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$LISTFIND

Searches a specified list for the requested value.

Synopsis

$LISTFIND(list,value,startafter)
$LF(list,value,startafter)

Parameters

Argument Description
list An expression that evaluates to a valid list. A list is an encoded string containing one or more elements. A list must be created using $LISTBUILD or $LISTFROMSTRING, or extracted from another list using $LIST.
value An expression containing the desired element value.
startafter Optional — An integer expression interpreted as a list position. The search starts with the element after this position; thus 0 means to start with position 1, 1 means to start with position 2. startafter=-1 is a valid value, but always returns no match. Only the integer portion of the startafter value is used.

Description

$LISTFIND searches the specified list for the first instance of the requested value. A match must be exact and consist of the full element value. Letter comparisons are case-sensitive. Numbers are compared in canonical form. If an exact match is found, $LISTFIND returns the position of the matching element. If value is not found, $LISTFIND returns a 0.

The search begins with the element after the position indicated by the startafter parameter. If you omit the startafter parameter, $LISTFIND assumes a startafter value of 0 and starts the search with the first element (element 1).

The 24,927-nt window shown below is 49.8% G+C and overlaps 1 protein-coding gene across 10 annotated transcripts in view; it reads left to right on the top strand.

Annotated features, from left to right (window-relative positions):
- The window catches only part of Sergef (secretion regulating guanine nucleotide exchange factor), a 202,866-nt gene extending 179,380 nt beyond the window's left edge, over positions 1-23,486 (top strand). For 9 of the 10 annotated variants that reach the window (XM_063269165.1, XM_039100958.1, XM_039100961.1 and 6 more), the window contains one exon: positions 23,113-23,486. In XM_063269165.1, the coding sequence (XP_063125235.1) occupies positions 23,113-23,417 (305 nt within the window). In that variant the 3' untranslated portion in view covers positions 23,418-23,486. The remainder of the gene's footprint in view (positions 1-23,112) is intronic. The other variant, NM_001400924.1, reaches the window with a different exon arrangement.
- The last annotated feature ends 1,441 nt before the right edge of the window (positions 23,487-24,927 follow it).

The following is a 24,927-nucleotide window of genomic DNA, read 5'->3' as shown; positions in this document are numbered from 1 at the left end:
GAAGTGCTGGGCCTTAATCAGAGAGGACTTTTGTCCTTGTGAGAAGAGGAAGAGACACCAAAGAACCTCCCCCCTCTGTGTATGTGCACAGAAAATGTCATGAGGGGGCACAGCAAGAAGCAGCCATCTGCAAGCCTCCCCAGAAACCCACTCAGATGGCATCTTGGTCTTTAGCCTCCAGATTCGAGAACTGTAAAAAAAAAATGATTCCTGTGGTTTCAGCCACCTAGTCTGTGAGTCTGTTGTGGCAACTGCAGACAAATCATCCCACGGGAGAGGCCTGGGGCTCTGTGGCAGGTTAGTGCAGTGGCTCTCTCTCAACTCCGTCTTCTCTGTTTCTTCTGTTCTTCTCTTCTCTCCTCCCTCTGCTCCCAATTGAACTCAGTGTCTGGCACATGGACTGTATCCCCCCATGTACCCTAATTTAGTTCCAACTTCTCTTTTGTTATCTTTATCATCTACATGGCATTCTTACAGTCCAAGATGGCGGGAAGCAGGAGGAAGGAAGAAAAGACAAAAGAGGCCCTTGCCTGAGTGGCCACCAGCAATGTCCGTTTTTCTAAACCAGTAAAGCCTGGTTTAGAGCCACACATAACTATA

If no match is found, $LISTFIND returns a 0. $LISTFIND will also return a 0 if the value of the startafter parameter refers to a nonexistent list member.

You can use the $LISTVALID function to determine if list is a valid list. If list is not a valid list, the system generates a <LIST> error.

If the value of the startafter parameter is less than -1, invoking the $LISTFIND function generates a <RANGE> error.

Empty Strings and Empty Lists

The $LISTFIND function can be used to locate an empty string value, as shown in the following example:

   SET x=$LISTBUILD("A","","C","D")
   WRITE $LISTFIND(x,"")   ; returns 2
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$LISTFIND can be used with lists containing omitted elements, but cannot be used to locate an omitted element. The following example finds a value in a list with omitted elements:

   SET x=$LISTBUILD("A",,"C","D")
  WRITE $LISTFIND(x,"C")   ; returns 3
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The following $LISTFIND example returns 1:

  WRITE $LISTFIND($LB(""),"")   ; returns 1
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The following $LISTFIND examples returns 0:

  WRITE $LISTFIND("",""),!     ; returns 0
  WRITE $LISTFIND($LB(),""),!  ; returns 0
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The following examples list consists of an empty list concatenated to a list containing data. Prepending the empty list changes the list position of elements in the resulting concatenated list:

   SET x=$LISTBUILD("A","B","C","D")
   WRITE $LISTFIND(x,"B"),!         ; returns 2
   WRITE $LISTFIND(""_x,"B"),!      ; returns 2
   WRITE $LISTFIND($LB()_x,"B"),!   ; returns 3